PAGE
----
When you're pregnant, it's important to maintain your health, not only for yourself, but for your unborn child as well. That includes eating right, taking prenatal vitamins and preventing yourself from getting sick. Pregnant women are more susceptible to illness-related complications if they do fall ill, particularly with the flu. The Centers for Disease Control and Prevention (CDC) recommend that pregnant women get a flu shot to protect themselves and their child from serious complications.
Why Pregnant Women Need the Flu Shot
The flu can be tough to fight off when you aren't pregnant, never mind when you are. Your immune system is compromised when you're pregnant, so you are at a higher risk of developing serious complications and being hospitalized should you contract the flu. Here's what could happen to you or your child if you don't protect yourself with a flu vaccine:
- Your child could develop a respiratory disease.
- Your child could be born prematurely.
- You could get severely ill.
- You could suffer a miscarriage.
- You or your child could be hospitalized.
- If severe complications from the flu do arise, they can result in death.
Is the Flu Shot Safe?
As a mother-to-be, it's natural to worry about your child and that includes worrying over the safety of a flu shot. But don't fret, the flu shot is absolutely safe for both you and your child. In the past, some physicians have thought that only pregnant women in their third trimester should get the shot, but that's not true. The Advisory Committee on Immunization Practices recommends that all pregnant women get the flu shot if they are pregnant during the flu season. It's safe to get a flu shot during any trimester and some doctors even administer the shot as part of the routine pregnancy checkup. The shot is also safe for mothers who are breastfeeding.
Not only is the shot safe, but it also protects your child from the flu after birth. The antibodies will be passed through the placenta to the baby and will protect the child until two months old. Since children aren't allowed to receive flu shots until they are six months of age, so getting a flu shot while you're pregnant can provide your child with that extra protection until he or she is of age to get one.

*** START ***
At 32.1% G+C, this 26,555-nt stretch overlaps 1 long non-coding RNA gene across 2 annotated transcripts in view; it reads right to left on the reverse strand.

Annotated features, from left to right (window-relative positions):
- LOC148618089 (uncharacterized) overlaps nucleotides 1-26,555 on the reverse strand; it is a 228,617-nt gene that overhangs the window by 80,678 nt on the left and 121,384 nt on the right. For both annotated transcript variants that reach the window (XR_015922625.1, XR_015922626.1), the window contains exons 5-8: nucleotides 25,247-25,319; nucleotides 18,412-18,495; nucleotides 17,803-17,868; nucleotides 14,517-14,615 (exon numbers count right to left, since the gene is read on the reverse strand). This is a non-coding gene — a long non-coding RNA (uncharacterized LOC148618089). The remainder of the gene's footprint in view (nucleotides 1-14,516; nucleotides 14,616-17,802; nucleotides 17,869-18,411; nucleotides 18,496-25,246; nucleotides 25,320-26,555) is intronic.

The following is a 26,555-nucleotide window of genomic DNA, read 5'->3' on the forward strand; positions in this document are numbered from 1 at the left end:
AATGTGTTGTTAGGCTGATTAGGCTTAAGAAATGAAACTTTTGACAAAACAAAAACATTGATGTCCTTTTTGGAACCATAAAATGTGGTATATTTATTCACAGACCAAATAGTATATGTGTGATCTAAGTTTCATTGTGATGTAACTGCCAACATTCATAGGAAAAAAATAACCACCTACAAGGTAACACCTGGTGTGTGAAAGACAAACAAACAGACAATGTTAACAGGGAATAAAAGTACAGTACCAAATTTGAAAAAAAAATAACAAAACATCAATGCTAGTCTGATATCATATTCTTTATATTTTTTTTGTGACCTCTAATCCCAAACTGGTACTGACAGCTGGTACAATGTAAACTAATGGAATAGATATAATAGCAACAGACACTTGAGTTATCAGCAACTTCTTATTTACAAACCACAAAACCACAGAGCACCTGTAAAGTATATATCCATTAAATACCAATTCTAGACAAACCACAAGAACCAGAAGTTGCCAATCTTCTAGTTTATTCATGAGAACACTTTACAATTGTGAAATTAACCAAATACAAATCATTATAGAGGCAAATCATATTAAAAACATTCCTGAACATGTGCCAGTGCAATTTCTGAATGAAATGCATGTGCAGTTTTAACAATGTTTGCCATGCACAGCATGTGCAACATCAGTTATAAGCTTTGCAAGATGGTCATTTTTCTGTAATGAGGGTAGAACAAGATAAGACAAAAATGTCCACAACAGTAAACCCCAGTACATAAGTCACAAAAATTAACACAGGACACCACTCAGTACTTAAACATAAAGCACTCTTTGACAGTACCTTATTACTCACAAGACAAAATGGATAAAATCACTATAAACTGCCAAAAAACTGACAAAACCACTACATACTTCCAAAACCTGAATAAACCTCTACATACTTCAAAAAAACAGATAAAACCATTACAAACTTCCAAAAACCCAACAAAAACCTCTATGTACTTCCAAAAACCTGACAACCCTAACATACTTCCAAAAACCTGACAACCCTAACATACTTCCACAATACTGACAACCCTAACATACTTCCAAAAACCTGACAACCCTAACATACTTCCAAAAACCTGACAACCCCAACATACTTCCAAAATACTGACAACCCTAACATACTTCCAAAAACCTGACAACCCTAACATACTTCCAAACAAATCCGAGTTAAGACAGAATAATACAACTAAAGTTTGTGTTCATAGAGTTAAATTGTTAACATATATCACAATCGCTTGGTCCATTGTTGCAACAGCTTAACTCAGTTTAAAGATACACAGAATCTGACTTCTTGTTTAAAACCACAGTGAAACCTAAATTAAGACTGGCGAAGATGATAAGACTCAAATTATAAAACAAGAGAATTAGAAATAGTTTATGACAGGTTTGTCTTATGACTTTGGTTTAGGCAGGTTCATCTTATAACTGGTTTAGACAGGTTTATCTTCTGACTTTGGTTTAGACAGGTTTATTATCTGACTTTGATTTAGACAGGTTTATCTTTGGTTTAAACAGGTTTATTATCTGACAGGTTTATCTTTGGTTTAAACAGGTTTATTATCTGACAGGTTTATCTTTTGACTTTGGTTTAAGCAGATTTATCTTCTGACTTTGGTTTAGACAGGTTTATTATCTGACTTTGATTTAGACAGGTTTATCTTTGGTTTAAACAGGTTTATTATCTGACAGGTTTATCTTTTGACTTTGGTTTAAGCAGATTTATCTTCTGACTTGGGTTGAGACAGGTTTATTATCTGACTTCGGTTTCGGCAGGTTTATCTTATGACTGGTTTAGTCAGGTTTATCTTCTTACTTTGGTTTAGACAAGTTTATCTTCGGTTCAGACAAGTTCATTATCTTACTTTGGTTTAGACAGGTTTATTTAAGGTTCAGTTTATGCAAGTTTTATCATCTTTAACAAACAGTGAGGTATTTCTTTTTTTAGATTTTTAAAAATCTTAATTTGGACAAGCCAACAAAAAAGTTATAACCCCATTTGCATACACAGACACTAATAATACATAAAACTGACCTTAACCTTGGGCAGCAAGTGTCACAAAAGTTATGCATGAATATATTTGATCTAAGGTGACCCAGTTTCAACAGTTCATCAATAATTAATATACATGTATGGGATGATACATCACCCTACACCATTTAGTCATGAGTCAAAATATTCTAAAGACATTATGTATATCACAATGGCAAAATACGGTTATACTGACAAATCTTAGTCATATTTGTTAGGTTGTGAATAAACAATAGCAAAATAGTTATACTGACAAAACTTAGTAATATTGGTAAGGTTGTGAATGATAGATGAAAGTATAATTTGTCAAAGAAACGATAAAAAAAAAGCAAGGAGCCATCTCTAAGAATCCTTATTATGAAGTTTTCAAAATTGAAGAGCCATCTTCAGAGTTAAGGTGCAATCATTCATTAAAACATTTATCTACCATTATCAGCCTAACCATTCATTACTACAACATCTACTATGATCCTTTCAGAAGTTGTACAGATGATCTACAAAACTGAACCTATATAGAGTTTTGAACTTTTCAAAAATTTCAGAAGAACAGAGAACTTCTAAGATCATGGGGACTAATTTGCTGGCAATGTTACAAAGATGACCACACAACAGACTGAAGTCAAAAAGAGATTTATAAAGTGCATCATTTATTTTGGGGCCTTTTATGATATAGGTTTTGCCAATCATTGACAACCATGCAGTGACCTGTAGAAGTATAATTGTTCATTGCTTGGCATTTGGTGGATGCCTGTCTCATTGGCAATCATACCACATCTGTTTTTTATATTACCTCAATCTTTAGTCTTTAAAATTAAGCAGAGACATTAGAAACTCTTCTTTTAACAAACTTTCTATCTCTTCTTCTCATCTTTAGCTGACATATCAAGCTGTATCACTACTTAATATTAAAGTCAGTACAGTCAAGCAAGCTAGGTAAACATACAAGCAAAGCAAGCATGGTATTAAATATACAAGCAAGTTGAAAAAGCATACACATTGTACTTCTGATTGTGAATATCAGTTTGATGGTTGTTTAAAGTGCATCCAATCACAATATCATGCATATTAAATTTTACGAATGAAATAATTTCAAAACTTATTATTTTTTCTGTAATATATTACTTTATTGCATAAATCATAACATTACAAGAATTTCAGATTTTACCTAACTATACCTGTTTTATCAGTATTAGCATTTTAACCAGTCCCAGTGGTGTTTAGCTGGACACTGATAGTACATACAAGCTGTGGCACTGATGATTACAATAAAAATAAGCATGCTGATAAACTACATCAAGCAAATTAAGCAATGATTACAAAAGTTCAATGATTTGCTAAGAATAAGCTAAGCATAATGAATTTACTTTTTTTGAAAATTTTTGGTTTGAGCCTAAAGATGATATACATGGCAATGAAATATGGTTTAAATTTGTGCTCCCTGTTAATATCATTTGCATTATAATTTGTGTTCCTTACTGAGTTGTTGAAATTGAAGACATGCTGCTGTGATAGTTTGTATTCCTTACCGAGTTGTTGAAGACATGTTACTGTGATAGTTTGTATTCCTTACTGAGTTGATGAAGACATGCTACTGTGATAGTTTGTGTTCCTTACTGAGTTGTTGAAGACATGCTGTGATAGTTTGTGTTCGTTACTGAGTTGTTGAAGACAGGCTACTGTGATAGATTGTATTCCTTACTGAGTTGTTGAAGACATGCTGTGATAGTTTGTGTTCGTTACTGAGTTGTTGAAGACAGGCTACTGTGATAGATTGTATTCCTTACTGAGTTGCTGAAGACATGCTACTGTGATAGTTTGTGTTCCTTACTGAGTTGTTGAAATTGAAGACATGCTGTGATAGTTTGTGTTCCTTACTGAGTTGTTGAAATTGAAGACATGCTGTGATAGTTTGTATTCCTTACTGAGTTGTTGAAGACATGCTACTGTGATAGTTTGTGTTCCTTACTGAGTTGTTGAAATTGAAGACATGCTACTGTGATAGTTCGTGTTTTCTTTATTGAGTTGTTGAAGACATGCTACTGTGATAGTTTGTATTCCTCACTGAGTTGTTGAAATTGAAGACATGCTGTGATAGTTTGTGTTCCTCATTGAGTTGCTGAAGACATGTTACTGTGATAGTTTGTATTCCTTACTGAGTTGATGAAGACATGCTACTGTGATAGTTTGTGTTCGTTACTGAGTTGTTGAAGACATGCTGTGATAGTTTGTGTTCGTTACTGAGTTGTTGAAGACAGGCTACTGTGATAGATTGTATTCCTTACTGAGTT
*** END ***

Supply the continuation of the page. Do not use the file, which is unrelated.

Shot or Spray?
The flu vaccine is administered in two ways: through a regular shot and as a nasal spray. Since the nasal spray contains a live virus, some people, including pregnant women, are not allowed to take it. They must get a flu vaccine the old-fashioned way instead, which is through a flu shot.
The side effects from a flu shot are generally mild and include:
- Mild fever
- Muscle aches
- Itching, redness and soreness at the injection site
Pregnant women generally won't see side effects that differ from this. However, they are more likely to have a sore arm from the shot than women who aren't pregnant.
When to Get a Flu Shot
Flu season can start as early as October, so it's best to get a flu shot as soon as they are available in your area. After the shot, it can take up to two weeks for your body to develop antibodies, so try to get a shot before the flu season starts.
Who Else Should Get a Flu Shot?
If you live with your husband, boyfriend, parents, grandparents or have other children, they too will need to get vaccinated. Anybody that lives with you is susceptible to getting the flu and passing it on to you, so to stay on the safe side of things, get everyone in your household vaccinated as well.
Flu Prevention Tips
The flu shot is the best way to protect yourself and your child from the flu. However, there are other precautions you can take to ensure you don't get sick. Here are some of them:
- Cover your mouth and nose when you sneeze. And that doesn't mean with your hand. Always cover your nose and mouth with a tissue, or sneeze into your elbow if you don't have a tissue handy.
- Wash your hands often. If you're out in public or at work and won't be able to get to the bathroom often, make sure you keep a bottle of hand sanitizer in your purse or on your desk.
- Don't share eating utensils. Whether it's with others at work or at home, you never know who might have the flu.
As a mother and even a mother-to-be, you want to protect your child from the dangers of this world, including illnesses like the flu. Many mothers-to-be don't get a flu shot because they worry that it will hurt the fetus or themselves, or they simply believe they don't need it because they won't get the flu. But none of that is true. The flu shot is safe for both mother and child and is the best way to protect yourself and your unborn baby from severe complications of the flu.